The Indigenous State: Race, Politics, and Performance in Plurinational Bolivia

Book talk with Dr. Nancy Postero, UC San Diego (Anthropology)

The Indigenous State: Race, Politics, and Performance in Plurinational Bolivia

March 13, 2019 - William Boose

On February 13, Professor Nancy Postero, University of California San Diego Department of Anthropology, presented her recent book The Indigenous State: Race, Politics, and Performance in Plurinational Bolivia to students and faculty from the Center for Latin American Studies, the Department of Anthropology, and the wider University of Florida community. Over fifty attendees crowded into the Multicultural and Diversity Affairs meeting room in the Reitz Union to hear Postero discuss the discourses, policies, and practices of the Evo Morales government and her analysis on how indigenous ideas and values were taken up by the state. Following an introduction by Dr. Joel Correia and a warm welcome from those in attendance, Postero began by stating “today I am going to tell you about the fascinating economic and political project underway in Bolivia.” 

Professor Postero identified two big tensions in the case of Bolivia’s indigenous political project: decolonization and resource struggles. Postero drew from the popular Marvel movie Black Panther, and scholars such as Frantz Fanon and Ranajit Guha to frame Bolivia’s struggle for decolonization in an accessible and thought-provoking way. She discussed positive developments that include the centering of indigenous peoples who had previously been marginalized in Bolivia and the establishment of a Vice Ministry of Decolonization. She also problematized the idea of decolonization in Bolivia by discussing state repression under the Morales administration in the TIPNIS case, and the sometimes contradictory relationship between the Morales administration and Bolivia’s indigenous peoples. She concluded her talk by claiming that the project of the so-called indigenous state in Bolivia has gone from indigeneity and decolonization as a site of emancipatory politics to decolonization as a tool of policing, accompanied by the discourse of “economic liberation.” This analytical framework proves useful in tracking the progression of Evo Morales’ government from election through present day.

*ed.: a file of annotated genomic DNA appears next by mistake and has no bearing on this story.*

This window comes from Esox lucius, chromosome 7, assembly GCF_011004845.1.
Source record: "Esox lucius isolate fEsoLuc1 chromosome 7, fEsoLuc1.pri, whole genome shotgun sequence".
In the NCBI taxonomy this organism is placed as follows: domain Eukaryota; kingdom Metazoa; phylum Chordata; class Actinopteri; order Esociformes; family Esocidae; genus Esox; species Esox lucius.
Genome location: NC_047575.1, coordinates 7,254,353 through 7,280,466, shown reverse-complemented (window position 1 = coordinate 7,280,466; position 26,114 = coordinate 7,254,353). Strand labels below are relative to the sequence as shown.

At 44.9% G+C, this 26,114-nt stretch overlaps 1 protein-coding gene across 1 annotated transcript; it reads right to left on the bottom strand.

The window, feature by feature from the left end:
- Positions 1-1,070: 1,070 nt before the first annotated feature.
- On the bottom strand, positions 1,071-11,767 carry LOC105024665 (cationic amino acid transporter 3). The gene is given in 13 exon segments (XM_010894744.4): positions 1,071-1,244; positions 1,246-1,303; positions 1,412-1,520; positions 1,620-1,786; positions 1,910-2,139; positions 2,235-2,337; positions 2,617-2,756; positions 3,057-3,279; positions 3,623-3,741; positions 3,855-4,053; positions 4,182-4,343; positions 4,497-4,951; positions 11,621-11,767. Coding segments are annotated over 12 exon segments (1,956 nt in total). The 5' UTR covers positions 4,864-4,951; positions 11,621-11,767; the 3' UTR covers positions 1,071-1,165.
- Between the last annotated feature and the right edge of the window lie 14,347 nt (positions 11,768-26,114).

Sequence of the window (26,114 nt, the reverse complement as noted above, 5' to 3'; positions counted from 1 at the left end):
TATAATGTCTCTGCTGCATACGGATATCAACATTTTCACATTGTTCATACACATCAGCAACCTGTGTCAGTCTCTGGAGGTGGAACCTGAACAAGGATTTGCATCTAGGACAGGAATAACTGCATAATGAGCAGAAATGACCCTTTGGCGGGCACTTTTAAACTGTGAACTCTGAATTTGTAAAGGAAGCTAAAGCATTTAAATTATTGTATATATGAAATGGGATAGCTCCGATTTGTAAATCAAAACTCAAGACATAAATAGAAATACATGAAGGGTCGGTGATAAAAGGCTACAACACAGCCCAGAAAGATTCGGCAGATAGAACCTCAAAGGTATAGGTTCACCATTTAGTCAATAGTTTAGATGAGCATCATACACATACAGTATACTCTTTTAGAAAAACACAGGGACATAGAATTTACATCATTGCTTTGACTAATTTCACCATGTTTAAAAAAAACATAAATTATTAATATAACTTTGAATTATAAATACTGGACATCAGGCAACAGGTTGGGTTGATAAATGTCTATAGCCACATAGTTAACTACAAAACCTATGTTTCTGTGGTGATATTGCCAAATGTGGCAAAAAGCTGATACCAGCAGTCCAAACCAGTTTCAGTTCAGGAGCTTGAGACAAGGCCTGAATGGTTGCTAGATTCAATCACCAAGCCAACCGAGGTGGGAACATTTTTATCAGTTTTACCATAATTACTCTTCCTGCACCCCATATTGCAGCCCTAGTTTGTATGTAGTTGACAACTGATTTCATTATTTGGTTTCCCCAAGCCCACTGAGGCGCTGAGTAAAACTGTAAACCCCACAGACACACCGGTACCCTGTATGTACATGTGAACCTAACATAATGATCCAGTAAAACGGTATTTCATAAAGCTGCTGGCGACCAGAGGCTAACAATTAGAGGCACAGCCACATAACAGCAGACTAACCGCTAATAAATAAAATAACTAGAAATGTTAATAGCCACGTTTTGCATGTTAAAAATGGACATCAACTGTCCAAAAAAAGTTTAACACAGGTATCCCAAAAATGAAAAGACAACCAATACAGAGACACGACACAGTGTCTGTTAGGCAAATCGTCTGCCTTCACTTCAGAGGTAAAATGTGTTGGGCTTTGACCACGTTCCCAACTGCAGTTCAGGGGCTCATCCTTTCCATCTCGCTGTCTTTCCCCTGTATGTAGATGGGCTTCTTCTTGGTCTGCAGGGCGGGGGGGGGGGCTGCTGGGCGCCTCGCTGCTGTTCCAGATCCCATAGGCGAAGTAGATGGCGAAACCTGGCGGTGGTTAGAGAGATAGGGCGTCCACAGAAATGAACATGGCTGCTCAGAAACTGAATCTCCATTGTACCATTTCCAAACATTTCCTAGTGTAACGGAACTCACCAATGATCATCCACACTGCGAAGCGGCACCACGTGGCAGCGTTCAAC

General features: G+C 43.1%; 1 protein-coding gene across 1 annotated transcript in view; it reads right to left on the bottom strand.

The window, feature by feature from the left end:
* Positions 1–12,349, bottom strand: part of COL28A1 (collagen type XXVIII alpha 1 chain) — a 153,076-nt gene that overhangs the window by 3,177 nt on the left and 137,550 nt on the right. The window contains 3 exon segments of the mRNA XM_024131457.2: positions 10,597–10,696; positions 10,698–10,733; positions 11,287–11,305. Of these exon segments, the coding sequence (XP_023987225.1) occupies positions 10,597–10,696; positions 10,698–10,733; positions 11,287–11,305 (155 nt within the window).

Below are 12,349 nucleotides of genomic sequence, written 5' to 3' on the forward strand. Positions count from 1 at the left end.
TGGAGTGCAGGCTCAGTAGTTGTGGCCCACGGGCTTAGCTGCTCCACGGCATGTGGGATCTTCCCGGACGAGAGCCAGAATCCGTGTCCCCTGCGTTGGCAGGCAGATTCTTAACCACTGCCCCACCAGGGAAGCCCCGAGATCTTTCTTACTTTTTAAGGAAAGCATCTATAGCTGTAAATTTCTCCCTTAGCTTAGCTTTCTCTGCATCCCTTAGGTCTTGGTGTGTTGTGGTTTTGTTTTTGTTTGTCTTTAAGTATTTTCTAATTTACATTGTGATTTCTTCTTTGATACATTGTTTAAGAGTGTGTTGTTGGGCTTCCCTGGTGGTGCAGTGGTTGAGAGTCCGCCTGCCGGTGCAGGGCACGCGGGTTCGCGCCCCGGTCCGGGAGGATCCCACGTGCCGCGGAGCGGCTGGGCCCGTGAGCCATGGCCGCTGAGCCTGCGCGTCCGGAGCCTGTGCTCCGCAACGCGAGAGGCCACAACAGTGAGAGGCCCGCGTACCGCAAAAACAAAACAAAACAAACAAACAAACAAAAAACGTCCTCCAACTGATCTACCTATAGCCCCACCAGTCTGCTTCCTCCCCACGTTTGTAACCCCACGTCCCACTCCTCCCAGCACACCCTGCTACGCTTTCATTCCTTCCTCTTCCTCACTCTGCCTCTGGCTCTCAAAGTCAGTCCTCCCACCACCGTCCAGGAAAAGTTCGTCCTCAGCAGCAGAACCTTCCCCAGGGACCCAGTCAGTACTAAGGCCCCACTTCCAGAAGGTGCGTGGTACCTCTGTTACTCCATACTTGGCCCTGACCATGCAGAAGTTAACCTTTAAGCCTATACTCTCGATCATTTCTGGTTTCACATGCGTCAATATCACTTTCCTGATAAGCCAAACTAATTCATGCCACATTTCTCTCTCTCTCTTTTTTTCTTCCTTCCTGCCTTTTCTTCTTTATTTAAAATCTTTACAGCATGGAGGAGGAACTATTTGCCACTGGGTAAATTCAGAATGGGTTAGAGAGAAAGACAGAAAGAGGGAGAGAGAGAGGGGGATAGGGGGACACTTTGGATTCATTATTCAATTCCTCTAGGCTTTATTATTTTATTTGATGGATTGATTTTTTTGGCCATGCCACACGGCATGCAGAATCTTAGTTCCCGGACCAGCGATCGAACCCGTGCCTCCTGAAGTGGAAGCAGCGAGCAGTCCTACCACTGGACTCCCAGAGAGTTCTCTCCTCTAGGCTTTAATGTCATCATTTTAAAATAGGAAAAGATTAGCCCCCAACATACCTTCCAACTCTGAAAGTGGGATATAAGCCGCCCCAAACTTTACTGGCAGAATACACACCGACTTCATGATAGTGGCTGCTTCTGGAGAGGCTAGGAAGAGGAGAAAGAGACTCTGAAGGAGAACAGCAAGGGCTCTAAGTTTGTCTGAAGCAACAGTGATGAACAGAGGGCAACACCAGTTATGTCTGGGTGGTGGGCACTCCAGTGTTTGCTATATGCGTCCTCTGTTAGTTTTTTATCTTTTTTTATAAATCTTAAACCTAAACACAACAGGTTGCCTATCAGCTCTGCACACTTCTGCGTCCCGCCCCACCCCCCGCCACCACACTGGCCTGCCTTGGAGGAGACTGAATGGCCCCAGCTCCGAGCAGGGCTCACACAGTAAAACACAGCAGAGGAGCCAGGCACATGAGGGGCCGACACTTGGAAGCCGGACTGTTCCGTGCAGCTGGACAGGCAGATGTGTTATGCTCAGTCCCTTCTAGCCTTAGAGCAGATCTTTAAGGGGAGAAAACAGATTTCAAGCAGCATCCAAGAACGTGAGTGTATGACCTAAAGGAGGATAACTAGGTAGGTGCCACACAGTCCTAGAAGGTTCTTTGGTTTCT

Professor Postero transitioned to the Q+A session with a question of her own: “can decolonization be a tool for social change?” Roughly twenty attendees stayed to engage in dialogue, and their attitudes on this question—although varied—seemed to lean towards an optimistic “yes.” This included some perspectives that recognized limitations and errors in the Morales government but also sought to highlight its achievements and progress towards centering previously oppressed peoples in Bolivia. Student and faculty questions explored themes of Bolivian economics (i.e. “is Bolivia socialist?”), gender in the Bolivian government and indigenous social movements, the upcoming presidential elections in Bolivia, and reflections on where we all fit into these issues. Postero stayed for half an hour after her presentation to engage in conversation around these themes.

This book talk was organized by Center for Latin American Studies faculty member Dr. Joel Correia, to inaugurate the MALAS Indigenous Studies speaker series. The Center thanks Professor Postero for her visit and engaging book talk.

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